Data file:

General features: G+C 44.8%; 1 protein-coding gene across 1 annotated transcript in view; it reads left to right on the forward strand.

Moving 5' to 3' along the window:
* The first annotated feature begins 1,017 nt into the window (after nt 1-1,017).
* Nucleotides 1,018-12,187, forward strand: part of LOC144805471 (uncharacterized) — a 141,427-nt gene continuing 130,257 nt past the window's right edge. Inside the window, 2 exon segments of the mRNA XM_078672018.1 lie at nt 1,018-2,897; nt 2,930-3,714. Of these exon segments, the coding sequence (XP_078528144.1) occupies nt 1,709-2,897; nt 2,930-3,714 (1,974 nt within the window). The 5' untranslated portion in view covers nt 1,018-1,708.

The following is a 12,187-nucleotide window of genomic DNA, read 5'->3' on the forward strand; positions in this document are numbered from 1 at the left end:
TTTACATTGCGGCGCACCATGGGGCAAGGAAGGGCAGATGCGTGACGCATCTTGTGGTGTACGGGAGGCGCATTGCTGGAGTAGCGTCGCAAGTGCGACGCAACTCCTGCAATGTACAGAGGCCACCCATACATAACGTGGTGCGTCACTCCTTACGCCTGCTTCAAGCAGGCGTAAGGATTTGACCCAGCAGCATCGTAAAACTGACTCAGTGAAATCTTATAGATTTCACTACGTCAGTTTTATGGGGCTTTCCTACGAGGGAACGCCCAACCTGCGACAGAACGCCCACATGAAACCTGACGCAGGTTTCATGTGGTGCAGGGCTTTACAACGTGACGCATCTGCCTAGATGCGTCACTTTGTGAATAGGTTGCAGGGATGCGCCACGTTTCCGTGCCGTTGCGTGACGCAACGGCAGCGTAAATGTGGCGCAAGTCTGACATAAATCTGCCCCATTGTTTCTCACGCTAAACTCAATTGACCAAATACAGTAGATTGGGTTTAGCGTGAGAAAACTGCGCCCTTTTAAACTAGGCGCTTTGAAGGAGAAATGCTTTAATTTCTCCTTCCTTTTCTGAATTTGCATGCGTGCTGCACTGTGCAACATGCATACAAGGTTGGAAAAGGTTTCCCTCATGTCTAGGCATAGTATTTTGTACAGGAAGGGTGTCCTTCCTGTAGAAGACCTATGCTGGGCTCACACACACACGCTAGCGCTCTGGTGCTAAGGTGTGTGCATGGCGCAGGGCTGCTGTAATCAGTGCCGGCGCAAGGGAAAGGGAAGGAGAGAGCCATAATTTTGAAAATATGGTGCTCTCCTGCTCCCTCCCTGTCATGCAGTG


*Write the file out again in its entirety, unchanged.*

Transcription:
General features: G+C 44.8%; 1 protein-coding gene across 1 annotated transcript in view; it reads left to right on the forward strand.

Moving 5' to 3' along the window:
* The first annotated feature begins 1,017 nt into the window (after nt 1-1,017).
* Nucleotides 1,018-12,187, forward strand: part of LOC144805471 (uncharacterized) — a 141,427-nt gene continuing 130,257 nt past the window's right edge. Inside the window, 2 exon segments of the mRNA XM_078672018.1 lie at nt 1,018-2,897; nt 2,930-3,714. Of these exon segments, the coding sequence (XP_078528144.1) occupies nt 1,709-2,897; nt 2,930-3,714 (1,974 nt within the window). The 5' untranslated portion in view covers nt 1,018-1,708.

The following is a 12,187-nucleotide window of genomic DNA, read 5'->3' on the forward strand; positions in this document are numbered from 1 at the left end:
TTTACATTGCGGCGCACCATGGGGCAAGGAAGGGCAGATGCGTGACGCATCTTGTGGTGTACGGGAGGCGCATTGCTGGAGTAGCGTCGCAAGTGCGACGCAACTCCTGCAATGTACAGAGGCCACCCATACATAACGTGGTGCGTCACTCCTTACGCCTGCTTCAAGCAGGCGTAAGGATTTGACCCAGCAGCATCGTAAAACTGACTCAGTGAAATCTTATAGATTTCACTACGTCAGTTTTATGGGGCTTTCCTACGAGGGAACGCCCAACCTGCGACAGAACGCCCACATGAAACCTGACGCAGGTTTCATGTGGTGCAGGGCTTTACAACGTGACGCATCTGCCTAGATGCGTCACTTTGTGAATAGGTTGCAGGGATGCGCCACGTTTCCGTGCCGTTGCGTGACGCAACGGCAGCGTAAATGTGGCGCAAGTCTGACATAAATCTGCCCCATTGTTTCTCACGCTAAACTCAATTGACCAAATACAGTAGATTGGGTTTAGCGTGAGAAAACTGCGCCCTTTTAAACTAGGCGCTTTGAAGGAGAAATGCTTTAATTTCTCCTTCCTTTTCTGAATTTGCATGCGTGCTGCACTGTGCAACATGCATACAAGGTTGGAAAAGGTTTCCCTCATGTCTAGGCATAGTATTTTGTACAGGAAGGGTGTCCTTCCTGTAGAAGACCTATGCTGGGCTCACACACACACGCTAGCGCTCTGGTGCTAAGGTGTGTGCATGGCGCAGGGCTGCTGTAATCAGTGCCGGCGCAAGGGAAAGGGAAGGAGAGAGCCATAATTTTGAAAATATGGTGCTCTCCTGCTCCCTCCCTGTCATGCAGTG